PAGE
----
3D printed EDF rotor survives 20,000+ rpm




Figure 1: Side view of 3D printed EDF rotor. Reaction = 0.9, flow coefficient = 0.6, stage loading = 0.3.


I chose a compressor stage design for a 64 mm EDF based on a power consumption 600 W at 40,000 rpm. The stage has a reaction of 0.9, flow coefficient of 0.6 and a stage loading of 0.3. The rotor was 3D printed and used to replace the rotor on an existing HobbyKing 64mm EDF unit. I ran the unit up to 20,000 rpm [edit: corrected speed] without problem; the rotor survived which is good news.

Unfortunately, the rotor only drew about 110 W in a static test (no ducting). This is actually similar to the 125 W the Hobby King rotor drew. Must figure out what is going on.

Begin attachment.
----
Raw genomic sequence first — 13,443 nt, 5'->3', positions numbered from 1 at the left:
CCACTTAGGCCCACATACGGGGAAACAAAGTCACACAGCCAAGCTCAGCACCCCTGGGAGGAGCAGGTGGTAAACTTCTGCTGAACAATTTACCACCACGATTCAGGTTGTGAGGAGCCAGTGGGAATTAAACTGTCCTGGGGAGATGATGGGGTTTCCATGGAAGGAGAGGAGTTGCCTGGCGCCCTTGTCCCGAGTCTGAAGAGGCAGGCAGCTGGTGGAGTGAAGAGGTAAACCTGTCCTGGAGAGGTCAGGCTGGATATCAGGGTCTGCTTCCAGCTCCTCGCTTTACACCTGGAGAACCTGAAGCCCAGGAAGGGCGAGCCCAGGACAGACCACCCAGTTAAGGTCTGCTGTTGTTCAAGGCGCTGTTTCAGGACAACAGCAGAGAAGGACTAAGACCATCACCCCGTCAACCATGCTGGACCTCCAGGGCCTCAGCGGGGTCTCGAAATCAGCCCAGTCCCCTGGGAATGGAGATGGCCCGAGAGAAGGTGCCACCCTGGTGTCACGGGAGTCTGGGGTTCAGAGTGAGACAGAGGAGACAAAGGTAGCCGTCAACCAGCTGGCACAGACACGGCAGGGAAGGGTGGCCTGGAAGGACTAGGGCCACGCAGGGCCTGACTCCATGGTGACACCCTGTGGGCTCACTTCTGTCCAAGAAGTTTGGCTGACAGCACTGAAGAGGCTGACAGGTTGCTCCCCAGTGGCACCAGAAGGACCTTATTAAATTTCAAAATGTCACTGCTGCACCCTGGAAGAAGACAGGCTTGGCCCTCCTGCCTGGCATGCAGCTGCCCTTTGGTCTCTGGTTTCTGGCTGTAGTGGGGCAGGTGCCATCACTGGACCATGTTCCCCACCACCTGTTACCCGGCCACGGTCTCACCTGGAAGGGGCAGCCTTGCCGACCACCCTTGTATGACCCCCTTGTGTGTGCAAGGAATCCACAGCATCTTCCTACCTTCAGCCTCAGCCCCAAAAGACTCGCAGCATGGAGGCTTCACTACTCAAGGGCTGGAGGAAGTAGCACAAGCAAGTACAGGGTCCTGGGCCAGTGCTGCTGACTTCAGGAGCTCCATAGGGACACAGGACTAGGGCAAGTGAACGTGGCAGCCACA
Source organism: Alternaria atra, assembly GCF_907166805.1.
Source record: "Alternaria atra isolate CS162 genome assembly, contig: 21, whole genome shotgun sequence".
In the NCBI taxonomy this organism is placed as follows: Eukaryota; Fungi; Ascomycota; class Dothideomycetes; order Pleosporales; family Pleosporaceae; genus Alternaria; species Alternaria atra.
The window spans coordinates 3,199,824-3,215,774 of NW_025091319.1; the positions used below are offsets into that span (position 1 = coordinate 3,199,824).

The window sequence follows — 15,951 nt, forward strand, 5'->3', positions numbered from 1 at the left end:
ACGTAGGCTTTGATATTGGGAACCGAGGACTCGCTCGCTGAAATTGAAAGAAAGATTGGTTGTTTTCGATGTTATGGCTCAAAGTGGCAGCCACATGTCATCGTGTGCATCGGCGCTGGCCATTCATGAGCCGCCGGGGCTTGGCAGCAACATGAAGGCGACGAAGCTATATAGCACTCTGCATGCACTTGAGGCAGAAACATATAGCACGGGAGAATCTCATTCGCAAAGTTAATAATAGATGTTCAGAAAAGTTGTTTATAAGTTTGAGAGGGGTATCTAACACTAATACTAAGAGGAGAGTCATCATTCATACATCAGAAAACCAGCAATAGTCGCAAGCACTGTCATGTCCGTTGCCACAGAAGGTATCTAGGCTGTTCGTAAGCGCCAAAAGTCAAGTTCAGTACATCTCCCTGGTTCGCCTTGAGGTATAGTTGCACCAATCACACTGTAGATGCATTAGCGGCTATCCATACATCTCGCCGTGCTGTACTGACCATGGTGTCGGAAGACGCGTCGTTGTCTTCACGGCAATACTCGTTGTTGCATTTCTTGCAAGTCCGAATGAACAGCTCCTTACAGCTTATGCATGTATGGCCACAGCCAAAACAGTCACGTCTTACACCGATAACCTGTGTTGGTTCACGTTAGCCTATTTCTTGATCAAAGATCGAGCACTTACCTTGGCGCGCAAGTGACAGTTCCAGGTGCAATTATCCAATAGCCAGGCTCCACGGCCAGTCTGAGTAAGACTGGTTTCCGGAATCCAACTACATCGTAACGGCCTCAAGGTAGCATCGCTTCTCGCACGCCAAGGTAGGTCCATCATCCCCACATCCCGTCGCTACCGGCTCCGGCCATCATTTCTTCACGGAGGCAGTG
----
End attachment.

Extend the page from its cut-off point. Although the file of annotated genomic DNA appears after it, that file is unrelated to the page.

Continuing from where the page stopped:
Some quick ideas to investigate why the unit isn't drawing the expected power are flow slippage, lack of ducting, and rotor stall. Maybe my calcs are off, but that doesn't explain why the HobbyKing rotor draws a similar amount of power. An expert's advice may be required here.




Figure 2: 3D printed EDF rotor with Hobby King nose cone. Reaction = 0.9, flow coefficient = 0.6, stage loading = 0.3.


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